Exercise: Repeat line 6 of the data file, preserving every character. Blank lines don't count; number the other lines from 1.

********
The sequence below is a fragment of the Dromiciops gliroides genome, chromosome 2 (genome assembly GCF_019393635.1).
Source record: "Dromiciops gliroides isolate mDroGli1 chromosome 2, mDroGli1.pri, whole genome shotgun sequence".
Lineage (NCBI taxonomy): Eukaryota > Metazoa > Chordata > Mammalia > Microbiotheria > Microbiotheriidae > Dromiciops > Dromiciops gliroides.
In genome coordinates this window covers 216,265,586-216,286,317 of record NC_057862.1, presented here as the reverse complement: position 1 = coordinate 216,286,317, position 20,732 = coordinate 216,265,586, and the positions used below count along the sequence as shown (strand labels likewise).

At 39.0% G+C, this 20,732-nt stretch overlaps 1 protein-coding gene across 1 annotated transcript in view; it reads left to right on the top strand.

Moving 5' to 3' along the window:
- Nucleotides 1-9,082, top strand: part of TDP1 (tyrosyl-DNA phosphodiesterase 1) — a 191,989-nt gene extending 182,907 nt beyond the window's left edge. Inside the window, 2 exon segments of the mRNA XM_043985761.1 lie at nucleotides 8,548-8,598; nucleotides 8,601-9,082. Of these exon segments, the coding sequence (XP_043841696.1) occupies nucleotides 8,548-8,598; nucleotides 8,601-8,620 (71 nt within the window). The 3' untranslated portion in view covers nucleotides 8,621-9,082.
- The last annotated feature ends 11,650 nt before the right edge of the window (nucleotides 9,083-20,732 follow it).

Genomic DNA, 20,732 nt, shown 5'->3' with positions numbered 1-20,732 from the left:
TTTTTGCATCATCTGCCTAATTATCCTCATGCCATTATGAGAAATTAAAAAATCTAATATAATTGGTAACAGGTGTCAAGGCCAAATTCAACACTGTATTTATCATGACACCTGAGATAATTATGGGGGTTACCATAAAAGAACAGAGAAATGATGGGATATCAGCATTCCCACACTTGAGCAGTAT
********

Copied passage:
Moving 5' to 3' along the window: